WScript.Echo "Debug: " & objItem.Debug
      WScript.Echo "Description: " & objItem.Description
      WScript.Echo "Distributed: " & objItem.Distributed
      WScript.Echo "EncryptionLevel: " & objItem.EncryptionLevel
      WScript.Echo "ForegroundApplicationBoost: " & _
      WScript.Echo "FreePhysicalMemory: " & _
      WScript.Echo "FreeSpaceInPagingFiles: " & _
      WScript.Echo "FreeVirtualMemory: " & objItem.FreeVirtualMemory
      WScript.Echo "InstallDate: " & objItem.InstallDate
      WScript.Echo "LargeSystemCache: " & objItem.LargeSystemCache
      WScript.Echo "LastBootUpTime: " & objItem.LastBootUpTime
      WScript.Echo "LocalDateTime: " & objItem.LocalDateTime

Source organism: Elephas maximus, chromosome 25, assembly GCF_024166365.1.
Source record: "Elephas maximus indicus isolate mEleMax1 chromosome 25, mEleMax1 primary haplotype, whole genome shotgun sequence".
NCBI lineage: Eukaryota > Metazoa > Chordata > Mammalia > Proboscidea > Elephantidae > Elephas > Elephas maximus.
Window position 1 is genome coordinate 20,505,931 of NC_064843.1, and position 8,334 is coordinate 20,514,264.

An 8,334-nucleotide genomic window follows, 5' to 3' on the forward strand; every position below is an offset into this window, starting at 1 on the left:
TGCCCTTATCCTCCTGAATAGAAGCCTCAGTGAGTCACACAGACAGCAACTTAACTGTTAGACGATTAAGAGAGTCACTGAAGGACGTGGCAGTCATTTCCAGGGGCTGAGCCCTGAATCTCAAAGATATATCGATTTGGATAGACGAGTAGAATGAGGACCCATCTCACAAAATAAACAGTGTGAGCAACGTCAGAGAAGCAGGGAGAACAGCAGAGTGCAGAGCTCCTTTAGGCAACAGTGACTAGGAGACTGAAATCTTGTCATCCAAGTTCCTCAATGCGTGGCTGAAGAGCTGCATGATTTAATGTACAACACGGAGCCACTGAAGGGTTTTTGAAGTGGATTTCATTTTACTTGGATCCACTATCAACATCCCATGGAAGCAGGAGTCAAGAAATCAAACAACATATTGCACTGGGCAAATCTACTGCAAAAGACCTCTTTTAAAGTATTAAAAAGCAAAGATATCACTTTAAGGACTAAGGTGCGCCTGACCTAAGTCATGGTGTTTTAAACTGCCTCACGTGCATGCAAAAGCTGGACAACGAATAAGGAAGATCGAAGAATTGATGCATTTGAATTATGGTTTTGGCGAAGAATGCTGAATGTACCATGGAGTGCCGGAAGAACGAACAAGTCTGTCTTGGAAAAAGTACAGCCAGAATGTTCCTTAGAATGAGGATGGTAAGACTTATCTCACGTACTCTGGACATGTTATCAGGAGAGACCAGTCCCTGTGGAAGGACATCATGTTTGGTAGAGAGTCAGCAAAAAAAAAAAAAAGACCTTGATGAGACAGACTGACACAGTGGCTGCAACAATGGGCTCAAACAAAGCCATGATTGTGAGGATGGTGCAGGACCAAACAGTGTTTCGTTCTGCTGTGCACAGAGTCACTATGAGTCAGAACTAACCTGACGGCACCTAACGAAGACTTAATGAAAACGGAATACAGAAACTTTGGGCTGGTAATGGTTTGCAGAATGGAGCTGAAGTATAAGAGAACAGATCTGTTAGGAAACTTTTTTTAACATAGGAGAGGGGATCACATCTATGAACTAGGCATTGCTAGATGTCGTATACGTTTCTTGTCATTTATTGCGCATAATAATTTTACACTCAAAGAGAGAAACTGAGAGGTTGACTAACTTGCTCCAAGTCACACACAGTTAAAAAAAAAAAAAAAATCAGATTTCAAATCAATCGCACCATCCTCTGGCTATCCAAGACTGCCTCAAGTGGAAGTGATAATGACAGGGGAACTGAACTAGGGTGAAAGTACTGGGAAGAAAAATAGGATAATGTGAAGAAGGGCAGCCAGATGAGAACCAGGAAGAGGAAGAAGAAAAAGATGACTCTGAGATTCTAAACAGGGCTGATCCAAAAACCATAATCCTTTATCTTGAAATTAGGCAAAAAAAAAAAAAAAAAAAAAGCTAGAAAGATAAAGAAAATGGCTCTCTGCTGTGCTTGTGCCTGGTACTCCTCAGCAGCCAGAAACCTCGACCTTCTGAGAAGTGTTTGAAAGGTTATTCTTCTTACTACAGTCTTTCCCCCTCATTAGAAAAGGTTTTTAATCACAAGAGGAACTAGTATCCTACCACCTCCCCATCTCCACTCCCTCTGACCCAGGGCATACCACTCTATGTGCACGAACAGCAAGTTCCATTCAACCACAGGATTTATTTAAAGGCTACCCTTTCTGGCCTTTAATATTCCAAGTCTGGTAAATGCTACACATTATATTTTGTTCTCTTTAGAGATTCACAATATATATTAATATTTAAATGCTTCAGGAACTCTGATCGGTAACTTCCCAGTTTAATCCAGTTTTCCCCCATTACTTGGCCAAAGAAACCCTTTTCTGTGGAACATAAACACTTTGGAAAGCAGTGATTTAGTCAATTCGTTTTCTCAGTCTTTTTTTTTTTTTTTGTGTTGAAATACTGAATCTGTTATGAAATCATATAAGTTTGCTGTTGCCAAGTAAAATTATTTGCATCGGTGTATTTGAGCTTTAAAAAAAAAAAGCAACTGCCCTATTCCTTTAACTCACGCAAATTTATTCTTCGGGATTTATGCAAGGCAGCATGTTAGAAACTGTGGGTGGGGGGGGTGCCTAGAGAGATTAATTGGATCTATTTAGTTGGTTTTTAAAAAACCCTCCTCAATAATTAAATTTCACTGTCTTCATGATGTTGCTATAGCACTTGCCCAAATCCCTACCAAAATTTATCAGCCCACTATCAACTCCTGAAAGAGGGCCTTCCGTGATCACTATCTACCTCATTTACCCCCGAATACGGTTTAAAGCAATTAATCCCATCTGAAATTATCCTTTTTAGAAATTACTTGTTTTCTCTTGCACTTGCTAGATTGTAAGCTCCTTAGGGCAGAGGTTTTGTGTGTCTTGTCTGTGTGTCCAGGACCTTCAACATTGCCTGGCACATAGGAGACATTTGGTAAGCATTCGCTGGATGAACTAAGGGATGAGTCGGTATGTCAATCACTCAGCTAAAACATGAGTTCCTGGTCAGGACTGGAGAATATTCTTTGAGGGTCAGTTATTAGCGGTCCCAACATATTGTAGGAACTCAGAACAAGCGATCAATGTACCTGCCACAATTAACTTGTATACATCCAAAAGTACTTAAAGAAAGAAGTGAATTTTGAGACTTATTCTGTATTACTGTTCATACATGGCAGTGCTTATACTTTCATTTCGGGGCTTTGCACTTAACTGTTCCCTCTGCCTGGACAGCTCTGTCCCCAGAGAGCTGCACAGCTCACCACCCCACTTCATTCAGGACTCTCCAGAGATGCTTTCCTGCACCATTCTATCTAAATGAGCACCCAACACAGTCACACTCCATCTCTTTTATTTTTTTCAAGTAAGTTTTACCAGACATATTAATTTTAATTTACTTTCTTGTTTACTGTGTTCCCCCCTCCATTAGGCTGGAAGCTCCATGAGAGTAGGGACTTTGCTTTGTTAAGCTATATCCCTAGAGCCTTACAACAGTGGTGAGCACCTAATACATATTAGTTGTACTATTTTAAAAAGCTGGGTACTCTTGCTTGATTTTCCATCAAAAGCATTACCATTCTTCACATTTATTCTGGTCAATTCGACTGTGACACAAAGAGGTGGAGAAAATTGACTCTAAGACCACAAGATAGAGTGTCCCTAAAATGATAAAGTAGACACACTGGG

WScript.Echo "Locale: " & objItem.Locale
      WScript.Echo "Manufacturer: " & objItem.Manufacturer
      WScript.Echo "MaxNumberOfProcesses: " & objItem.MaxNumberOfProcesses
      WScript.Echo "MaxProcessMemorySize: " & objItem.MaxProcessMemorySize
      WScript.Echo "Name: " & objItem.Name
      WScript.Echo "NumberOfLicensedUsers: " & objItem.NumberOfLicensedUsers
      WScript.Echo "NumberOfProcesses: " & objItem.NumberOfProcesses
      WScript.Echo "NumberOfUsers: " & objItem.NumberOfUsers
      WScript.Echo "Organization: " & objItem.Organization
      WScript.Echo "OSLanguage: " & objItem.OSLanguage
      WScript.Echo "OSProductSuite: " & objItem.OSProductSuite
      WScript.Echo "OSType: " & objItem.OSType
      WScript.Echo "OtherTypeDescription: " & objItem.OtherTypeDescription
      WScript.Echo "PlusProductID: " & objItem.PlusProductID
      WScript.Echo "PlusVersionNumber: " & objItem.PlusVersionNumber